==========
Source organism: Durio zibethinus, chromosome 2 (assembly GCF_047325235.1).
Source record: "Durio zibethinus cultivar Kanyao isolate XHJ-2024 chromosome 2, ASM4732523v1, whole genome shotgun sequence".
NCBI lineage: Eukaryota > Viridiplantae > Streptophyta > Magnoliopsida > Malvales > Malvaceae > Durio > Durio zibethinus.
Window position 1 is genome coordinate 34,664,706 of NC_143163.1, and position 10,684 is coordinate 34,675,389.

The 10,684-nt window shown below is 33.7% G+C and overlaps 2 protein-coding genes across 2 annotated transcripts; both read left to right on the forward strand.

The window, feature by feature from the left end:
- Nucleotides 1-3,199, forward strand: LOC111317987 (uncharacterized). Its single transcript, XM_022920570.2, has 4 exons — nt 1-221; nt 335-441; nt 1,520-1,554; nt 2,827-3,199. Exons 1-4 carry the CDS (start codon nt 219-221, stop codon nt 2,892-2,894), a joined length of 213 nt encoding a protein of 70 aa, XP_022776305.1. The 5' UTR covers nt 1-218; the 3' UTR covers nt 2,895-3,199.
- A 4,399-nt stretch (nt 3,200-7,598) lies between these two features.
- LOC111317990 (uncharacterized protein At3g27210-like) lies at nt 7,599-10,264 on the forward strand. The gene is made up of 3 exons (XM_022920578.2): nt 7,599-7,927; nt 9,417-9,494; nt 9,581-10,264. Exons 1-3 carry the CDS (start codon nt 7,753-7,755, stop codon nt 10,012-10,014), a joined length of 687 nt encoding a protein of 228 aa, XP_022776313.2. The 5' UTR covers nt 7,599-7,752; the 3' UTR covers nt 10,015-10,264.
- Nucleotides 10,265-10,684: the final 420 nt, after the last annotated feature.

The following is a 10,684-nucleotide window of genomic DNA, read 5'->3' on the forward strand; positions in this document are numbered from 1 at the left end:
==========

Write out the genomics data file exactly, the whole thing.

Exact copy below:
Source organism: Durio zibethinus, chromosome 2 (assembly GCF_047325235.1).
Source record: "Durio zibethinus cultivar Kanyao isolate XHJ-2024 chromosome 2, ASM4732523v1, whole genome shotgun sequence".
NCBI lineage: Eukaryota > Viridiplantae > Streptophyta > Magnoliopsida > Malvales > Malvaceae > Durio > Durio zibethinus.
Window position 1 is genome coordinate 34,664,706 of NC_143163.1, and position 10,684 is coordinate 34,675,389.

The 10,684-nt window shown below is 33.7% G+C and overlaps 2 protein-coding genes across 2 annotated transcripts; both read left to right on the forward strand.

The window, feature by feature from the left end:
- Nucleotides 1-3,199, forward strand: LOC111317987 (uncharacterized). Its single transcript, XM_022920570.2, has 4 exons — nt 1-221; nt 335-441; nt 1,520-1,554; nt 2,827-3,199. Exons 1-4 carry the CDS (start codon nt 219-221, stop codon nt 2,892-2,894), a joined length of 213 nt encoding a protein of 70 aa, XP_022776305.1. The 5' UTR covers nt 1-218; the 3' UTR covers nt 2,895-3,199.
- A 4,399-nt stretch (nt 3,200-7,598) lies between these two features.
- LOC111317990 (uncharacterized protein At3g27210-like) lies at nt 7,599-10,264 on the forward strand. The gene is made up of 3 exons (XM_022920578.2): nt 7,599-7,927; nt 9,417-9,494; nt 9,581-10,264. Exons 1-3 carry the CDS (start codon nt 7,753-7,755, stop codon nt 10,012-10,014), a joined length of 687 nt encoding a protein of 228 aa, XP_022776313.2. The 5' UTR covers nt 7,599-7,752; the 3' UTR covers nt 10,015-10,264.
- Nucleotides 10,265-10,684: the final 420 nt, after the last annotated feature.

The following is a 10,684-nucleotide window of genomic DNA, read 5'->3' on the forward strand; positions in this document are numbered from 1 at the left end: